Engine Management Light

When the Engine Management light illuminates on the dash for your car it can be very frustrating. Checking the service manual of your car will only give a very vague explanation of the cause and will tell you to get it checked at a garage. Taking a vehicle to the garage just to read the DTC (diagnostic trouble code) can be expensive and time consuming. The actual fault might be something small and cheap to replace that you could possibly do yourself. The DTCs on your vehicle can be read through the OBD connection on your car.

OBD Connection

OBD stands for On Board Diagnostics and provides access to information about the vehicles internal sub-systems. OBD-II or OBD 2 is the latest standard and most vehicles are fitted with that connection. In most vehicles the OBD connector is located underneath the steering wheel near the fuse panel of the car. This connection provides access to data from the vehicles Engine Control Unit (ECU) and is a valuable sources of information about what is going on inside a vehicle. The information it provides contains DTCs, engine data and sensors data. This allows the owner or mechanic to debug faults with the vehicle much easier.

Fault Code Readers

To read DTCs you can use a Fault Code Reader Unit, an OBD to USB cable connector or a Wireless OBD connector.

Fault Code Reader Unit

This is an all in one unit that plugs into directly into your can and displays information on the units screen. This is probably the quickest to get started as its a plug and play unit. The only issues with these is that they can be difficult to use and depending on the product the user interface can be limited in what it displays.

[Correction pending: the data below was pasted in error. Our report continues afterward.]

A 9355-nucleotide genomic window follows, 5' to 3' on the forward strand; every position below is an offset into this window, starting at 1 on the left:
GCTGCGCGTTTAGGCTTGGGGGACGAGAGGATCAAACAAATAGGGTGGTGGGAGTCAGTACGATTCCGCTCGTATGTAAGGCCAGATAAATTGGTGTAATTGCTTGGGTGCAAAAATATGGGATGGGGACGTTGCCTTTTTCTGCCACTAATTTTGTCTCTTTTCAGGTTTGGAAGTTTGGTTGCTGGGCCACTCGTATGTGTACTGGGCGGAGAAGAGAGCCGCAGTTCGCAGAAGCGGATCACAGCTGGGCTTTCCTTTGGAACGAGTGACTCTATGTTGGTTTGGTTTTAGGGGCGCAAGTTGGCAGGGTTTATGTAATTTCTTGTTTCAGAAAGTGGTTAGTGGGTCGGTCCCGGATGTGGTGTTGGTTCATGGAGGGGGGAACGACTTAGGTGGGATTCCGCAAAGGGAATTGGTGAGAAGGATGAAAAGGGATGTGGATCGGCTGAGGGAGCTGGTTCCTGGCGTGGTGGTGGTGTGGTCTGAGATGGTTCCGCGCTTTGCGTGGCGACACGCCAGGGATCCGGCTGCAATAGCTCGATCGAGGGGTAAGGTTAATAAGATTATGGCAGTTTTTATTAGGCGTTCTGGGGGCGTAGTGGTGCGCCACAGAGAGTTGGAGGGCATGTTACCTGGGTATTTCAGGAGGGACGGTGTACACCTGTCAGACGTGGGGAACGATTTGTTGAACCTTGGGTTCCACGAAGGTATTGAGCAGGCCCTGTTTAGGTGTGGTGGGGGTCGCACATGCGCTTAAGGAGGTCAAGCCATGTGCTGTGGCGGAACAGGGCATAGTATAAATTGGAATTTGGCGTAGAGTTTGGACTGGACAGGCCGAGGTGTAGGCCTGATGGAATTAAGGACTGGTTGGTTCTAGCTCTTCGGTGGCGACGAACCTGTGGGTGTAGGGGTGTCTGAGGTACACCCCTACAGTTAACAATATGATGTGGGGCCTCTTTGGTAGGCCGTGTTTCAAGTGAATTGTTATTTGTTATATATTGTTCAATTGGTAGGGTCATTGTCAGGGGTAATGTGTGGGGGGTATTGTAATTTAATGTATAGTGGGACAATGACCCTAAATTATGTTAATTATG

OBD to USB Cable Connector

This cable contains a OBD connector on one side and a USB connector on the other. This means that you can plug it into you PC or any device with a USB. You will need to install software on your PC to be able to read the codes.

Wireless OBD connector

This connector is a small unit that plugs into the OBD connector and transmits the data using either Bluetooth or WIFI. These connectors are the most flexible connector as it can communicate with a wide range of devices including PCs, Laptops, Mobile Phones, IPhones and IPads. These can be got on Amazon for around $20. 

Some wireless OBD connectors come with software apps for phones but I recommend downloading the Torque Pro app for Andriod or the DashCommand app for iOS. These app are cheap and contain a lot of really cool features like engine stats and extensive fault code information. They also display the information on a clear and easy to use user interface.

Before you purchase anything make sure your phone is compatible with the app and that the app is compatible with that OBD connector.

Reading Fault Codes

Before you start debugging fault codes its a good idea to reset all the current fault codes on the vehicle. The reason for this is that some of the codes may have been thrown months ago and are not longer an issue. After you reset the code drive your vehicle until the error lights come back on your dashboard. This time when you read the codes they should be the actual faults that caused the light to Engine Management light to come on. 

When you read the fault code the app should give you information about what the code means and where the fault is on your car. This should help find the exact fault or at least narrow down the possible cause of the fault. Knowing the fault code is still very useful if you need to bring the car to the garage as its easier to price the work being done and prevents mechanics changing parts that did not need to be changed.

WIFI OBD-II Connector